- Cohort A - Patients in whom conventional aortic surgery was associated with high risk (STE score ³10%, or a predicted risk of death of 15% or higher 30 days after surgery due to co-morbidities), and
- Cohort B - Patients that were considered not suitable for conventional surgery due to a predicted probability of 50% or more of death or serious irreversible condition by 30 days after surgery. This evaluation of predicted mortality had to be confirmed by two surgeons.
The results for cohort B have been presented at the TCT Meeting 2010 and were published on September 22, 2010. The randomised trial of cohort A is ongoing. The primary endpoint of the PARTNER trial was the rate of death from any cause after at least 1 year. Interestingly, no cross-over between groups was permitted. The coprimary endpoint included time to death from any cause or time to occurrence of repeat hospitalisation due to valve- or procedure-related clinical complications.
Three thousand one hundrand and five patients with aortic stenosis were screened with approx. 12% undergoing randomisation and assignment to cohort B. One-hundred and seventy-nine patients were randomly assigned to TAVI using the balloon-expandable Edwards SAPIEN prosthesis (Edwards Lifesciences, Irvine, USA) and 179 patients to standard therapy which included PTAV. The median follow-up was 1.6 years.
Baseline characteristics were similar between treatment groups. Interestingly, the STS score showed a large variability (STS score 11.2±5.8 for TAVI, and 12.1±6.1 for Standard Therapy) with a number of patients having a STS Score below 10%. This was due to a large number of patients with porcelain aorta (15.1%), frailty (23.1%), chest wall irradiation (13.1%), or severe respiratory insufficiency with oxygen-dependence (23.5%), morbidities which are not mirrored in the STS score.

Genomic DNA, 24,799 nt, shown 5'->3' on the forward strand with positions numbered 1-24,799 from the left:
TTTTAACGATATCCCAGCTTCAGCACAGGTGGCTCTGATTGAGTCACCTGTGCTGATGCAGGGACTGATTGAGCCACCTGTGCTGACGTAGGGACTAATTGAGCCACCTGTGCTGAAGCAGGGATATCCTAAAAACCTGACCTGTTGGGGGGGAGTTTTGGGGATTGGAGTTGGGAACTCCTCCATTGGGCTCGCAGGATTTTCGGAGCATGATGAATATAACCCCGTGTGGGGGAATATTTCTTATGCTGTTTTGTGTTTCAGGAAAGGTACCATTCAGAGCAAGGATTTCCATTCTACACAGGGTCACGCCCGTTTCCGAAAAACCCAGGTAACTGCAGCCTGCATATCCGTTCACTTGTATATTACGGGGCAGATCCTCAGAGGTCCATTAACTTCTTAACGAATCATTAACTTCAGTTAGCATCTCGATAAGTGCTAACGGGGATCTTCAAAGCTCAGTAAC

One hundred and seventy three patients were successfully implanted with an Edwards SAPIEN prosthesis (2 patients died before scheduled TAVI, in 2 patients femoral access was impossible, and 2 patients had a too large annulus for valve implantation). Procedural complications within 24h included 2 deaths (1.1%), 3 major strokes (1.7%), 1 valve embolisation (0.6%), and 2 (1.1%) multiple valve implantations.
Eighty-three point eight per cent of patients in the standard therapy arm received PTAV. However, of the 179 patients, 17 were treated surgically despite the initial decision for a conservative-only treatment option. Interestingly, 4 patients (2.2%) underwent TAVI at non-participating sites outside the US.